The Basic Differential Equation and The Solow Growth Model

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shift in demand curve



Historical and Mathematical Background:

Robert Solow is a Nobel prize winning economist who made great contributions to the Theory of Economic Growth. Solow as educated at Harvard and held various positions including Associate Professor of Economics at the Massachusetts Institute of Technology, Senior Economist at the Council for Economic advisers and was a member of the Presidents Commission on Income Maintenance.
Solow developed a model which was published in his seminal paper on economic growth titled, “A Contribution to the Theory of Economic Growth”, which attributes 3/4 of the economic growth in the U.S. economy to technological progress. Solow’s model consist of 3 key assumptions and from these assumptions one Solow derives the “fundamental differential equation” used to describe the equilibrium solution to the system. The system is described in the assumptions and is composed of a production function, capital growth, and growth in the labor force.
Differential equations are prevalent in the physical sciences and are fundamental for the understanding of complex engineering systems. Dynamic systems whose rates of change are observable in the data via laboratory experiments and measurements are commonly described by differential equations. The economy is a dynamic system and Solow’s model is dynamic in this sense and in the sense that it can be changed with different production functions, depending on the underlying assumptions and whether one wants a numerical solution or merely a qualitative diagram of macroeconomic behavior; in this sense the Solow model accurate predicts and models real world data of economic growth. The parallels between the data and the theory will be outlined in the “Example” section.
Elements of Model:
Production Function
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The production function is expressed in terms of a unit of labor and the capital to labor ratio. The assumption of constant returns to scale allows the simplified f(k). Output is a homogeneous good which will also be a composite for the formation of capital stock.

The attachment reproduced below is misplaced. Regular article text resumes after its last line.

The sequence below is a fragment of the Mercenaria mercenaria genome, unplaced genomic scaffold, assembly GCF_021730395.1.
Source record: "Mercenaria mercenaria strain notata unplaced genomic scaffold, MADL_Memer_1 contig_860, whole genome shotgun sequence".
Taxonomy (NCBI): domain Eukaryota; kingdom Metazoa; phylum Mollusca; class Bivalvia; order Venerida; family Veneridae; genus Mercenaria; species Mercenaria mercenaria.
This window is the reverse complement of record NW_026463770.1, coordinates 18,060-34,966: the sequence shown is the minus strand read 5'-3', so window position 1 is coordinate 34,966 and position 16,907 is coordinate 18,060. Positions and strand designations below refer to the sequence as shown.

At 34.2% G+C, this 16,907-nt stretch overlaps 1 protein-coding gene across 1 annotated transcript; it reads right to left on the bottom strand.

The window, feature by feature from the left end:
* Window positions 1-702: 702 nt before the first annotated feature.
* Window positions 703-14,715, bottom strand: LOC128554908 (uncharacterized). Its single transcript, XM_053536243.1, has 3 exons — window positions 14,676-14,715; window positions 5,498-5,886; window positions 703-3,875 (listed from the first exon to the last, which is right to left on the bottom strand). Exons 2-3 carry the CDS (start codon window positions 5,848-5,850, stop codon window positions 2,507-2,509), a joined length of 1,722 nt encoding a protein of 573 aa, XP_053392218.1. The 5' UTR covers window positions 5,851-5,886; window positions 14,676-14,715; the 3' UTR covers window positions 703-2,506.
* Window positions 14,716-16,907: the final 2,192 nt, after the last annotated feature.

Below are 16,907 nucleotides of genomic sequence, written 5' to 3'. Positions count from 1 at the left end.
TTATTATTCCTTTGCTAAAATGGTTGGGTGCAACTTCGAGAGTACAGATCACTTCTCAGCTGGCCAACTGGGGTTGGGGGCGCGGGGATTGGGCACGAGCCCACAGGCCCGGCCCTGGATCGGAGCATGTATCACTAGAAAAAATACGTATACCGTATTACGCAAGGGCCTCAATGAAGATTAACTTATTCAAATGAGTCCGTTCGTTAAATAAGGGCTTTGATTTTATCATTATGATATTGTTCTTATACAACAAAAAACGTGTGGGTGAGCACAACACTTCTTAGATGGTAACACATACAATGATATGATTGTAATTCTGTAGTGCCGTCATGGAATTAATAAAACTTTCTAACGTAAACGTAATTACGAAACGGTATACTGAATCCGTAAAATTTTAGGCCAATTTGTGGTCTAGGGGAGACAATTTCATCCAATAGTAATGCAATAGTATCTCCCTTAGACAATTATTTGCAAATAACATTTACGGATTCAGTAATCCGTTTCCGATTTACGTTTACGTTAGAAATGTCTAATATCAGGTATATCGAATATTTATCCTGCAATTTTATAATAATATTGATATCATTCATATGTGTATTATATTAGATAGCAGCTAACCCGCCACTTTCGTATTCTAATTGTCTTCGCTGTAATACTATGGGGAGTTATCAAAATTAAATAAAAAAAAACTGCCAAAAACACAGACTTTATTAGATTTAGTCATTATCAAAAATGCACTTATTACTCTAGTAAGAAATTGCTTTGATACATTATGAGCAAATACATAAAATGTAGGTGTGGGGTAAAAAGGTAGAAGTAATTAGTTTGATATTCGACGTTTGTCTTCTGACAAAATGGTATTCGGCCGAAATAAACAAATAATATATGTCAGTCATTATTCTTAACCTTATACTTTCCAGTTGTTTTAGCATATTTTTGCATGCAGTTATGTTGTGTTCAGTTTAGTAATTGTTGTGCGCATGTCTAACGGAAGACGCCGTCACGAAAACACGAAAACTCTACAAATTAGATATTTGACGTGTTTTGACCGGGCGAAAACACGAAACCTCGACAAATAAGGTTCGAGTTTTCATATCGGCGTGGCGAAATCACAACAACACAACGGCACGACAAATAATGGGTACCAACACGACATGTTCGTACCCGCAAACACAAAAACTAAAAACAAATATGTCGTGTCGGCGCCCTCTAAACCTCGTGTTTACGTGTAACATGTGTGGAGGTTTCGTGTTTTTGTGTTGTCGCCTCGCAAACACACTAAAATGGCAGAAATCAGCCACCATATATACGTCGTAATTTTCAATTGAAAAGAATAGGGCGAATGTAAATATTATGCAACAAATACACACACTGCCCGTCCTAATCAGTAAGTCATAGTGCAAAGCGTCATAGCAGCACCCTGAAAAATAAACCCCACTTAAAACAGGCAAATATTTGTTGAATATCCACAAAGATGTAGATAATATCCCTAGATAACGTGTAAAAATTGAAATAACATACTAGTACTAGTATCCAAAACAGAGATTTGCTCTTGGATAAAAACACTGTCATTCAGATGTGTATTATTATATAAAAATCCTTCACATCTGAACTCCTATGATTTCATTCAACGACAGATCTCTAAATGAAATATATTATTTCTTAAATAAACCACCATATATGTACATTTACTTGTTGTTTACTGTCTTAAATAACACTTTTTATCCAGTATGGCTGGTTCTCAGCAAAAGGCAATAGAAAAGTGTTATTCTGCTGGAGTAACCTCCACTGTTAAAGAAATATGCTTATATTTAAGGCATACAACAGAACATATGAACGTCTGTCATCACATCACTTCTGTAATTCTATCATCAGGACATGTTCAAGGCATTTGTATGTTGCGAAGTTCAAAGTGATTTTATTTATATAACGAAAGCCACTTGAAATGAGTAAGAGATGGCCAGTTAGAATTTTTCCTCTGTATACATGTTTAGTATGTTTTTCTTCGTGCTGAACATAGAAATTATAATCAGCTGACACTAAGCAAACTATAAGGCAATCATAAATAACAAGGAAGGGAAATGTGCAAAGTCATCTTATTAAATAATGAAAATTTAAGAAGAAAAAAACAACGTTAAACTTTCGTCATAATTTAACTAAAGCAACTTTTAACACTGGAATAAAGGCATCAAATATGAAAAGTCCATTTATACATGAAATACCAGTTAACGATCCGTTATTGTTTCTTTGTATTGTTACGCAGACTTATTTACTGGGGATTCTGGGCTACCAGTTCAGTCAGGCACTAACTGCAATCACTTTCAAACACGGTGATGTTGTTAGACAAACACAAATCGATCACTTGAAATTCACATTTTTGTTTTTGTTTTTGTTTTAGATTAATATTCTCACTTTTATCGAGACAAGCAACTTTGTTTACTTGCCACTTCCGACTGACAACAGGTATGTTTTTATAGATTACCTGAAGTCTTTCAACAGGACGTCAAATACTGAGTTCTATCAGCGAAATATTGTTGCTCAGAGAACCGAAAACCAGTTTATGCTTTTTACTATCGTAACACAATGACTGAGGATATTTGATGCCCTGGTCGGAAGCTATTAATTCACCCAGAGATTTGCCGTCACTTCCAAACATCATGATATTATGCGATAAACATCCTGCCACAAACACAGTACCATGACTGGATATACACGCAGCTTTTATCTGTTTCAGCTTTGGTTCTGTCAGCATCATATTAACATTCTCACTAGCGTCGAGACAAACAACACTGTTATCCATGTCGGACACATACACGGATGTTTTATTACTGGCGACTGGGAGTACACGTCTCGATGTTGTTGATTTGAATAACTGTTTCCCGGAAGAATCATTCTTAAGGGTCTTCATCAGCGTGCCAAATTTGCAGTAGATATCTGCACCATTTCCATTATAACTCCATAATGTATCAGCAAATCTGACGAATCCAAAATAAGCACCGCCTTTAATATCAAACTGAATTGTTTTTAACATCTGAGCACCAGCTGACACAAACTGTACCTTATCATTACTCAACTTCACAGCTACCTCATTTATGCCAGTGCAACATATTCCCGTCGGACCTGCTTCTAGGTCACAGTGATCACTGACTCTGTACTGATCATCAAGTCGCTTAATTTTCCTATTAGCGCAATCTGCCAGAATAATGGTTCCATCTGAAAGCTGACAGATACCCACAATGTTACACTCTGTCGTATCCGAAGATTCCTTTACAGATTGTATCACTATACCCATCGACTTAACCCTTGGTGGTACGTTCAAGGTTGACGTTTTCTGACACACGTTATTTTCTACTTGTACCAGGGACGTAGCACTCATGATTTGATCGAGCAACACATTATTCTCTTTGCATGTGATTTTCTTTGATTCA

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The growth of the capital stock (K) is equivalent to growth in investment; depreciation of capital stock will be accounted for so that I is really net investment=investment-depreciation. We are assuming that investments are equivalent to the marginal propensity to save (s) multiplied by the production function.

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The assumption in the labor market is that the labor supply is equivalent to the population. There is no unemployment and the growth of labor as function of time follows an exponential growth pattern.
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The differential equations and production functions outlined in these 3 assumptions are the building blocks for Solow’s Basic Differential Equation. The Basic Differential Equation is the rate of change in capital (k) over time.
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The equilibrium solution to the basic differential equation imply that sf(k)=nk. The implications of this equilibrium is that Labor, Output per Capita, and the Capital to labor ratio grow at the same rate n, hence the importance of introducing another factor in the form of technological progress or a factor productivity enhancing variable which is exogenous from the model. This productivity enhancing factor can be in the form of entrepreneurship, greater efficiency in the allocation of resources, and/or technological progress.

Numerical Example with Cobb-Douglas Production Function: (Coming Soon)